I fully intend to give my 60-year-old uncle the Marvels X trade and I expect it will be right up his alley. It feels a lot like many of the classic alt-future/reality superhero books like Secret Identity and Kingdom Come, and what I imagine Marvels feels like, though I haven’t read it. That would be meant in a greatly complimentary way, if those other comics weren’t almost a decade old at the newest. Even then, this comic struggles in a few ways that I think would have separated it from those other classics, and that I’m kinda scratching my head about now.
One is just the weird timing of all the Marvels branding. I have seen this talked about across this year, but wow this year has had a large number of Marvels stuff, which I’m not sure is much of a problem in general, but it is super confusing for this to be Marvels X and not have any real connection to the plentiful recent Marvels comics. Of course, some of these problems might just be my lack of familiarity with the Marvels and Earth X books, but I think it’s fair to assume this would have some kind of connection to the one with roughly 1,000 tie ins this year (and at least one that was one of the best issues of the year!). This isn’t that big of a complaint, to be honest, but it’s a weird thing!
I think my primary complaint is pretty singular: that of Luke Cage making himself into the head cop of New York. Now, if this were made in the 1990s, I’d get it. I can see the cogs working that can make sense of the convict becoming a cop and how that feels like a satisfying arc. And maybe that’s what happens in the original story, and this was simply referencing that! Unfortunately, a black man choosing to be a cop, no, the cop, in New York City is a big ol’ yikes from me. It’s a bad look by any measure, and even if their hands were tied by continuity, the choice to just not tell that story was there. Relegate it to the past, there was no need for it today.
Now, something that wasn’t as bad as that but was still a problem had to do with a very basic idea in comic storytelling that was just unused throughout the book, and that was the idea of the page turn. Page turns are basically a way to control pacing, and they’re specifically used to better hide reveals in the story from the reader. The idea is, if you put a reveal on a left hand page, the reader will see that first and the reveal will land, but if you put it on a right hand page, they’ll see it before they actually get to it. There were at least two instances of reveals on right hand pages, and they were BIG ones. I would understand this happening once in a trade — sometimes you just can’t edit or move stuff around, but two of the biggest reveals in the story happen on right hand pages, which seems wild to me. I’m not sure why or how this happened, but it was especially notable to me.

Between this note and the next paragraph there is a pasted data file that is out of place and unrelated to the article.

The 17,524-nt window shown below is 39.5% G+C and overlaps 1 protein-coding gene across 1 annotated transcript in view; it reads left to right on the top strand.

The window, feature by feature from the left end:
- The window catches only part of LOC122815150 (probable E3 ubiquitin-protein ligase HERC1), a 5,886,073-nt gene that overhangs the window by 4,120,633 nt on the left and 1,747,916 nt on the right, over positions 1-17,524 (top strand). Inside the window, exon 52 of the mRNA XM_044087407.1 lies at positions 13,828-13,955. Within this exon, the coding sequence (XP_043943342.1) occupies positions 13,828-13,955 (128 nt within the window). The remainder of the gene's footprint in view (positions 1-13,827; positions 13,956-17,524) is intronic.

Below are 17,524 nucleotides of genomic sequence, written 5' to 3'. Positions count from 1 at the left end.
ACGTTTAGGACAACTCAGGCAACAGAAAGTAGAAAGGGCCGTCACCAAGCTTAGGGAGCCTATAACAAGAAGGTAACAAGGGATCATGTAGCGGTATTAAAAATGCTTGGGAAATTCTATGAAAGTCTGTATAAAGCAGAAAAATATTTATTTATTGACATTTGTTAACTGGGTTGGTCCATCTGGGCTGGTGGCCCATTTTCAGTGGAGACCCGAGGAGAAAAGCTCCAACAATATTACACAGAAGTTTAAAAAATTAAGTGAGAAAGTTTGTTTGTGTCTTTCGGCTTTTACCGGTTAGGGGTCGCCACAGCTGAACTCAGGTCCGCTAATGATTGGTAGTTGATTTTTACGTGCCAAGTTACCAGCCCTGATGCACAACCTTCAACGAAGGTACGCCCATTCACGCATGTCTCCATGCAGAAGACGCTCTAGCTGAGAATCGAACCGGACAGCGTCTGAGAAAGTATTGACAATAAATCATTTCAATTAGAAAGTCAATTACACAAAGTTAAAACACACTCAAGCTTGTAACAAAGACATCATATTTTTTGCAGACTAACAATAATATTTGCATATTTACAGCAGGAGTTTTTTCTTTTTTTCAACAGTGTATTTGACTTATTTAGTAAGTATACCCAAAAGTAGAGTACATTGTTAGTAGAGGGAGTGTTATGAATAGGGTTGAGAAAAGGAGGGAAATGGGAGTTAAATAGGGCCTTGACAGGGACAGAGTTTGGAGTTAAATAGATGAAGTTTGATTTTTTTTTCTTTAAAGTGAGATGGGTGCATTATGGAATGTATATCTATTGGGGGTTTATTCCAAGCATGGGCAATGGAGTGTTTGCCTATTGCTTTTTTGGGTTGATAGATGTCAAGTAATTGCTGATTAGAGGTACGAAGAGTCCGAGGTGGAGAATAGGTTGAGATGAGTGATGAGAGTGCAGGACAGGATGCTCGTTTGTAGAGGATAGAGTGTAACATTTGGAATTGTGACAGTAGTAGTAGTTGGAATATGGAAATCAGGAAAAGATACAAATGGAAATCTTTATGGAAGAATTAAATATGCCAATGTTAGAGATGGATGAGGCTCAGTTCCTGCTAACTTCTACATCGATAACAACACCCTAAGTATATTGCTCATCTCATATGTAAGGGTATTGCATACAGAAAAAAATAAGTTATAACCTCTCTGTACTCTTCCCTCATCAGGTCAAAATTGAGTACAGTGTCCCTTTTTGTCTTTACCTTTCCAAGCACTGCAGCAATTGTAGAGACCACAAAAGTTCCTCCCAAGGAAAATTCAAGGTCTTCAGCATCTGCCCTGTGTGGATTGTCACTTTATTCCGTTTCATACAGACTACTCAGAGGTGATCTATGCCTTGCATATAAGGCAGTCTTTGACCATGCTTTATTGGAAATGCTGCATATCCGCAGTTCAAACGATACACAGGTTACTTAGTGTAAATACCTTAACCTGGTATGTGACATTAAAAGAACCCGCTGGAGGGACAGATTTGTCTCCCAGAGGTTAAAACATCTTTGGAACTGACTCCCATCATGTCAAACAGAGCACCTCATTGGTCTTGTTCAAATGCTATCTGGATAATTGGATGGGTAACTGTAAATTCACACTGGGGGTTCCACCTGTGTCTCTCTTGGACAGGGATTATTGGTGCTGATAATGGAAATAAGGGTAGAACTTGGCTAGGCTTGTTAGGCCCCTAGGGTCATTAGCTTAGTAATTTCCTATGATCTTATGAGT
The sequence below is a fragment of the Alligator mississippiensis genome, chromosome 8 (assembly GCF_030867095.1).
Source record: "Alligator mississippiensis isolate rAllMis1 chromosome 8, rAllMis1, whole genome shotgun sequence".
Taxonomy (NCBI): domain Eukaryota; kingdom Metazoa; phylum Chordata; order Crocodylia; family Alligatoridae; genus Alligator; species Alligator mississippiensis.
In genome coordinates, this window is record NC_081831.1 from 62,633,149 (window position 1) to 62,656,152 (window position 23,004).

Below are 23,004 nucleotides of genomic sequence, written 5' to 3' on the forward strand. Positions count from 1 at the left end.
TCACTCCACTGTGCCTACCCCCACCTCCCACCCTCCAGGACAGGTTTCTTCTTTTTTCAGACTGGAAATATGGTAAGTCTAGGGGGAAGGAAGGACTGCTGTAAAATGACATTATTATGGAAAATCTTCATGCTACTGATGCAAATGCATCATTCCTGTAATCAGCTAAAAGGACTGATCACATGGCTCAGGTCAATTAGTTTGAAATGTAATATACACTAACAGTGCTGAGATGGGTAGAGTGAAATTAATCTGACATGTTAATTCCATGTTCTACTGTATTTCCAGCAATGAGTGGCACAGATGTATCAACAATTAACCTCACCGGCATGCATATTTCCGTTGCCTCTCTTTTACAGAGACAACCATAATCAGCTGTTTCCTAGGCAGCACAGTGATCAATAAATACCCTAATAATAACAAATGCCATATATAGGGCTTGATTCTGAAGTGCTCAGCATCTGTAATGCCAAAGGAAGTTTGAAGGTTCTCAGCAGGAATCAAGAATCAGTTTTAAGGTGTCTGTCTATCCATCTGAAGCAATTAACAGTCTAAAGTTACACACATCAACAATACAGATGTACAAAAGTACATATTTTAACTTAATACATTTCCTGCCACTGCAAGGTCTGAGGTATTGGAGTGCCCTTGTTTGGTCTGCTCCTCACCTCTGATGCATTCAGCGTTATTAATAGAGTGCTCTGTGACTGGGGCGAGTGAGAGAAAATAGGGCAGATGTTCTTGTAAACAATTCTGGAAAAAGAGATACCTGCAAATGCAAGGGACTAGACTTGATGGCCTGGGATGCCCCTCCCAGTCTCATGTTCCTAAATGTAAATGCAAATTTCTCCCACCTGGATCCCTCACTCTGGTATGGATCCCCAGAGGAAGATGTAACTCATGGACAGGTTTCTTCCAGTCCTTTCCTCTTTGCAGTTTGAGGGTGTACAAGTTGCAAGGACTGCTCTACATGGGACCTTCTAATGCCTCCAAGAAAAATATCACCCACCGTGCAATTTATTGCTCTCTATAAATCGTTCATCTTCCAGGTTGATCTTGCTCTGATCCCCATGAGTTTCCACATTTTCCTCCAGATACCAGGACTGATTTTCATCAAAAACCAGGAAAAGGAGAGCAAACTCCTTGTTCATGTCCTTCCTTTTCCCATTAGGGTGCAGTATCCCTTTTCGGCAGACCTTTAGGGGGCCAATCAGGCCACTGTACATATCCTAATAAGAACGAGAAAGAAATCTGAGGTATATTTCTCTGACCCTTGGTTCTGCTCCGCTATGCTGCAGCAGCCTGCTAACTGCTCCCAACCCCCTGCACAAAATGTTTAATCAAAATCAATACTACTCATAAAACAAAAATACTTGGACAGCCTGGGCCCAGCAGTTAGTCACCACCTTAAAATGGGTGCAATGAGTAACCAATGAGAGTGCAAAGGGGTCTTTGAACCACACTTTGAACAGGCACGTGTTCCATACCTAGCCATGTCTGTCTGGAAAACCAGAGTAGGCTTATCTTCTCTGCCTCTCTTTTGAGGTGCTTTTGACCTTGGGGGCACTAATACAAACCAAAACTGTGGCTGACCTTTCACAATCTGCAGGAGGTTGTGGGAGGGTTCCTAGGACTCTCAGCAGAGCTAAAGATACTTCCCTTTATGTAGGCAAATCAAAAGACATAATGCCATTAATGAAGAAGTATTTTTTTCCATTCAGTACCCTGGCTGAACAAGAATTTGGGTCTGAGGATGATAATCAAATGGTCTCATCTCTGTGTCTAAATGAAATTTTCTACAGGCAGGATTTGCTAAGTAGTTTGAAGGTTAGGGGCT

As much as all of that’s pretty negative, though, I still enjoyed my time with the book overall. Sure, it doesn’t feel very original, and the highs feel like they’ve been done better in books that are twenty years old, but it’s a fairly short read with iconic characters acting exactly how I felt they would (aside from Luke, that is). It’s a book that I wouldn’t necessarily go out of my way to read, but I’m not upset that I did, and I think it’ll, funnily enough, jumpstart my way into the now wide-ranging Marvels-verse. Which I guess is pretty cool!
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